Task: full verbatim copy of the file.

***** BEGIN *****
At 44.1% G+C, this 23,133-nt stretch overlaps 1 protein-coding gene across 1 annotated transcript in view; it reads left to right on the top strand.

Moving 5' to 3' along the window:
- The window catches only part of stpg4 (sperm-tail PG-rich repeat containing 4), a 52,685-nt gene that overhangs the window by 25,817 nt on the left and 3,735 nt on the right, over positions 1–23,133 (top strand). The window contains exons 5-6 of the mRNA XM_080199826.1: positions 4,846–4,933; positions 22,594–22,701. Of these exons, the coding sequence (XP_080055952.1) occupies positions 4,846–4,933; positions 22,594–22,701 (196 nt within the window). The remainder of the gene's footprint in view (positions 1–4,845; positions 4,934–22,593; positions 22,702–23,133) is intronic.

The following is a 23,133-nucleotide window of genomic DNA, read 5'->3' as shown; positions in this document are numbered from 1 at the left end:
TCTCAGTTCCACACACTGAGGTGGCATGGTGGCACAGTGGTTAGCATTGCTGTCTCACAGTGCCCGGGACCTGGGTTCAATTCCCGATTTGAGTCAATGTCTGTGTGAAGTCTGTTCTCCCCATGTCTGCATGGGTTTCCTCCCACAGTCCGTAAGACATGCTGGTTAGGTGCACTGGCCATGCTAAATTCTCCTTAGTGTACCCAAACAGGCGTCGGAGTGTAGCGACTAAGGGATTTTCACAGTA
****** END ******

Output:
At 44.1% G+C, this 23,133-nt stretch overlaps 1 protein-coding gene across 1 annotated transcript in view; it reads left to right on the top strand.

Moving 5' to 3' along the window:
- The window catches only part of stpg4 (sperm-tail PG-rich repeat containing 4), a 52,685-nt gene that overhangs the window by 25,817 nt on the left and 3,735 nt on the right, over positions 1–23,133 (top strand). The window contains exons 5-6 of the mRNA XM_080199826.1: positions 4,846–4,933; positions 22,594–22,701. Of these exons, the coding sequence (XP_080055952.1) occupies positions 4,846–4,933; positions 22,594–22,701 (196 nt within the window). The remainder of the gene's footprint in view (positions 1–4,845; positions 4,934–22,593; positions 22,702–23,133) is intronic.

The following is a 23,133-nucleotide window of genomic DNA, read 5'->3' as shown; positions in this document are numbered from 1 at the left end:
TCTCAGTTCCACACACTGAGGTGGCATGGTGGCACAGTGGTTAGCATTGCTGTCTCACAGTGCCCGGGACCTGGGTTCAATTCCCGATTTGAGTCAATGTCTGTGTGAAGTCTGTTCTCCCCATGTCTGCATGGGTTTCCTCCCACAGTCCGTAAGACATGCTGGTTAGGTGCACTGGCCATGCTAAATTCTCCTTAGTGTACCCAAACAGGCGTCGGAGTGTAGCGACTAAGGGATTTTCACAGTA